Saturday, December 19, 2009

Winter: Nature Is Bigger Than We Are!


Rockwell Kent, The Trapper, oil, 1920's

Here's a painting by one of my favorite artists, Rockwell Kent. Partly I like him because he makes me feel so at home. For all of us that means different things, but when I cast my eye back in time to childhood I think of winter and deep snow. My father always wanted to live in the woods and eventually got enough money together to design and build a house on a steep hillside by the south shore of Lake Ontario near Rochester in the town of Webster. I was an impressionable 4 when we moved in, in the snow, in 1952.

The property had to be reached by a long sloping driveway with the house at the bottom. Even though we hired a man with a plow to clear us out after major snows, he just would do a rudimentary once over leaving lots of white stuff to deal with. If you didn't get out there and shovel it almost bare, even with a running start from the dry garage, you weren't going to make it up the hill.

Needless to say, all of us did a lot of shoveling, including the three children. It was kind of fun except when the wind blew in from the Lake as it usually did. But it kept you warm to keep moving and since we weren't going anywhere until the road was cleared, we didn't complain much. The deep woods after a heavy snow is a sight to behold. It is unbelievably clean and as the snow is so soft and sound absorbent, incredibly quiet. Everything stops when it snows like that. You have no choice but to stand and look around at the transformation of your once familiar surroundings.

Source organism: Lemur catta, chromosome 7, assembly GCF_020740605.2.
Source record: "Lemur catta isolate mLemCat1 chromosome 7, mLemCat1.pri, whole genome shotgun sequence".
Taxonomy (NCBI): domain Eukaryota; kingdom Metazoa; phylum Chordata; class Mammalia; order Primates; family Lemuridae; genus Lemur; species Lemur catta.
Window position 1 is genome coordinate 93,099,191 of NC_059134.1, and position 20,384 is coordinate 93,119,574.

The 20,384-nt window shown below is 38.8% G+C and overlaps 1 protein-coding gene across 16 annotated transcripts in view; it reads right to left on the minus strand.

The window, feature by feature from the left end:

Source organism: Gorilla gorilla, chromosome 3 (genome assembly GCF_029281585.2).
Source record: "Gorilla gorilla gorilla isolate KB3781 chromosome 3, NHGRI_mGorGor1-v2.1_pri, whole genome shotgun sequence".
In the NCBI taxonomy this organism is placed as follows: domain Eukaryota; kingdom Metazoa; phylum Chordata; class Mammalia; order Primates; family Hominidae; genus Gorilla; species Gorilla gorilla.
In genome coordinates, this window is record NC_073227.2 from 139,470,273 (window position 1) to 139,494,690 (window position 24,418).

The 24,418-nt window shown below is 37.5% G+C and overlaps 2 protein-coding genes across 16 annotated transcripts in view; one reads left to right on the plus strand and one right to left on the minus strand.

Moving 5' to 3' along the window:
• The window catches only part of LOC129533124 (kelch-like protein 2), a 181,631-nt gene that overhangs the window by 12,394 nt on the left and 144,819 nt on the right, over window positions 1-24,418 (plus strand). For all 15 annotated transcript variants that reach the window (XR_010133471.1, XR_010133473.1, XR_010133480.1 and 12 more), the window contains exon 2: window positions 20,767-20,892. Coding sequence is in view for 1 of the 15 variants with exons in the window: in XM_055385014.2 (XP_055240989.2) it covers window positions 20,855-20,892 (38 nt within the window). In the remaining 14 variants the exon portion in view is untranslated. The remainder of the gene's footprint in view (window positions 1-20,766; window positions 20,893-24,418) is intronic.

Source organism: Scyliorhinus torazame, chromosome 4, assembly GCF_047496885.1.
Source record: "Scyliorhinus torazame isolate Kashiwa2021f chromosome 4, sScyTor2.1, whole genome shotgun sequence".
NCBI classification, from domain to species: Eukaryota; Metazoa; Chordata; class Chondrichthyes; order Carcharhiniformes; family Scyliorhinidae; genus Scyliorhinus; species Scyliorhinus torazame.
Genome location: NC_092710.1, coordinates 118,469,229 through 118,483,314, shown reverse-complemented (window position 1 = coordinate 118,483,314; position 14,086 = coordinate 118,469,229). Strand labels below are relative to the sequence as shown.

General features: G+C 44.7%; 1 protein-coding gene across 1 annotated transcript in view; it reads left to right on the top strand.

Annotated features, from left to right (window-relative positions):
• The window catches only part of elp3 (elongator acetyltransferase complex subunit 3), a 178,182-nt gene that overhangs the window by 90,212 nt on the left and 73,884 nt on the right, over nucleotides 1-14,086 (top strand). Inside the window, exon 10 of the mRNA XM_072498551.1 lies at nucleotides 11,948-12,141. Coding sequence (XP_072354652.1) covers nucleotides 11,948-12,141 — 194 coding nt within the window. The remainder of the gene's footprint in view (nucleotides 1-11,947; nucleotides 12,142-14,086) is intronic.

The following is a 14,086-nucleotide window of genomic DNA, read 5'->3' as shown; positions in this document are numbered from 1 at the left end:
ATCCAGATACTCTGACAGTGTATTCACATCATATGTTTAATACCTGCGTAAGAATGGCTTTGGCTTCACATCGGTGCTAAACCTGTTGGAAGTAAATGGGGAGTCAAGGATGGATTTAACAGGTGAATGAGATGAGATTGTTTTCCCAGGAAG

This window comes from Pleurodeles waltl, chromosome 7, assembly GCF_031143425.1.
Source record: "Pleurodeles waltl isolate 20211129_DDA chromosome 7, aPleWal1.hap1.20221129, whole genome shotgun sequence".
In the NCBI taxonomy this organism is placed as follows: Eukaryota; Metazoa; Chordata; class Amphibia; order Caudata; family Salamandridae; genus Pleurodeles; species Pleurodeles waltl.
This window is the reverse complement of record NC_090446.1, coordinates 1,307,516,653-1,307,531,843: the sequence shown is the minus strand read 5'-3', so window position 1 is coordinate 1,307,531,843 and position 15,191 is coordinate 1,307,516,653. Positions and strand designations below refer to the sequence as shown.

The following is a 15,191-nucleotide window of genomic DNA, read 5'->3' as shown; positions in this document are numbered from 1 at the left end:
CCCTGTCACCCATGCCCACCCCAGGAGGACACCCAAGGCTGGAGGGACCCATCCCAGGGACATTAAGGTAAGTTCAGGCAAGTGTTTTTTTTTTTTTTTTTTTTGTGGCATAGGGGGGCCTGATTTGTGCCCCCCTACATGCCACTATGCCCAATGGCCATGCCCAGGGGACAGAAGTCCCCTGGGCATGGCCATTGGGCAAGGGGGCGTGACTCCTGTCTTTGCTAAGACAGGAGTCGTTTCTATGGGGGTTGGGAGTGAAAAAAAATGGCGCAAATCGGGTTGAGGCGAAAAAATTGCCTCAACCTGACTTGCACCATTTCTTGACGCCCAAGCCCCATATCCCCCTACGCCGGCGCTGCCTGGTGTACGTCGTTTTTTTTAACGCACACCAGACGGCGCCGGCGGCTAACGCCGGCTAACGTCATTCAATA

Little children are by nature ego centric. They have to be. But witnessing heavy northern snows gave me the unmistakeable lesson that nature was much bigger than I was and far more powerful. You developed a healthy respect and, when she showed her beautiful side, an awe for her artistry.

I remember reading a passage in one of John Irving's earlier novels where he spoke of how often memories of childhood fertilize the best writing. He observed that for any specific memory to persist in one's mind for decades it had to be stated and vivid to begin with. I think he was on to something. So much of the art I admire has this childhood memory ingredient. In many ways most of the painting I've done over the last four decades has been a reverie on growing up in the woods by the Great Lake. And when I've traveled to landscapes far removed from what I knew as a boy, such as a painting trip to Tucson, AZ, I've found the terrain almost too "foreign" to paint.

One of the things my father did every morning before leaving for work was to, without fail, put new birdseed on the bird feeder he'd built outside our kitchen window. Well, I do the same.Wanting to share the spectacle, I placed a cast iron rabbit (who the family affectionately knows as "Bob the Rabbit") in my front yard in Baltimore facing my bird feeder. Standing tall at 12 inches, he's cuts an impressive figure. And he's worked out a good relationship with our local bird population. Here he is watching our avian friends as the snow piled up today.




"Bob the Rabbit" at 11 a.m.




Bob holding his post at 1 p.m.




Bob still on duty at 2 p.m.




Bob snugly napping under his white comforter at 4 p.m.

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